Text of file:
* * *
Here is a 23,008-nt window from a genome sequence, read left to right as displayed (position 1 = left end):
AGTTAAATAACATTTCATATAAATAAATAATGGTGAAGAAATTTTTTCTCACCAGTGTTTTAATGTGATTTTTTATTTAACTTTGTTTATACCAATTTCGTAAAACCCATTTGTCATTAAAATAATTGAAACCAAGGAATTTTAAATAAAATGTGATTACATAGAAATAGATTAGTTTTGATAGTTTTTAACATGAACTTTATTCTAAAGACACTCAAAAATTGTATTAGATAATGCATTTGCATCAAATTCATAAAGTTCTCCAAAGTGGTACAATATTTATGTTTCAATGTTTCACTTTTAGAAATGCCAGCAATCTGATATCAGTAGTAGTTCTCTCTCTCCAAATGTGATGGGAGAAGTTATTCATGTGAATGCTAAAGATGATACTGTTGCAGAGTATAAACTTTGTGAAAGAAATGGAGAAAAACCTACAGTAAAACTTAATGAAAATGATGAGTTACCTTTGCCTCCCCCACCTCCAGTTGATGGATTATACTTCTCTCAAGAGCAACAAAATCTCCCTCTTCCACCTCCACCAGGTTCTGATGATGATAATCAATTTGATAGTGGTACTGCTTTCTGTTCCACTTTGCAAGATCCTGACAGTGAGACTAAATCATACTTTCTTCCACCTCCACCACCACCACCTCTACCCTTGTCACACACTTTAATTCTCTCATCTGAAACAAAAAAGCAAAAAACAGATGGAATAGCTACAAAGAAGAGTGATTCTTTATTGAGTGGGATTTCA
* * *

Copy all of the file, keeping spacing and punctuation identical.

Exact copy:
Here is a 23,008-nt window from a genome sequence, read left to right as displayed (position 1 = left end):
AGTTAAATAACATTTCATATAAATAAATAATGGTGAAGAAATTTTTTCTCACCAGTGTTTTAATGTGATTTTTTATTTAACTTTGTTTATACCAATTTCGTAAAACCCATTTGTCATTAAAATAATTGAAACCAAGGAATTTTAAATAAAATGTGATTACATAGAAATAGATTAGTTTTGATAGTTTTTAACATGAACTTTATTCTAAAGACACTCAAAAATTGTATTAGATAATGCATTTGCATCAAATTCATAAAGTTCTCCAAAGTGGTACAATATTTATGTTTCAATGTTTCACTTTTAGAAATGCCAGCAATCTGATATCAGTAGTAGTTCTCTCTCTCCAAATGTGATGGGAGAAGTTATTCATGTGAATGCTAAAGATGATACTGTTGCAGAGTATAAACTTTGTGAAAGAAATGGAGAAAAACCTACAGTAAAACTTAATGAAAATGATGAGTTACCTTTGCCTCCCCCACCTCCAGTTGATGGATTATACTTCTCTCAAGAGCAACAAAATCTCCCTCTTCCACCTCCACCAGGTTCTGATGATGATAATCAATTTGATAGTGGTACTGCTTTCTGTTCCACTTTGCAAGATCCTGACAGTGAGACTAAATCATACTTTCTTCCACCTCCACCACCACCACCTCTACCCTTGTCACACACTTTAATTCTCTCATCTGAAACAAAAAAGCAAAAAACAGATGGAATAGCTACAAAGAAGAGTGATTCTTTATTGAGTGGGATTTCA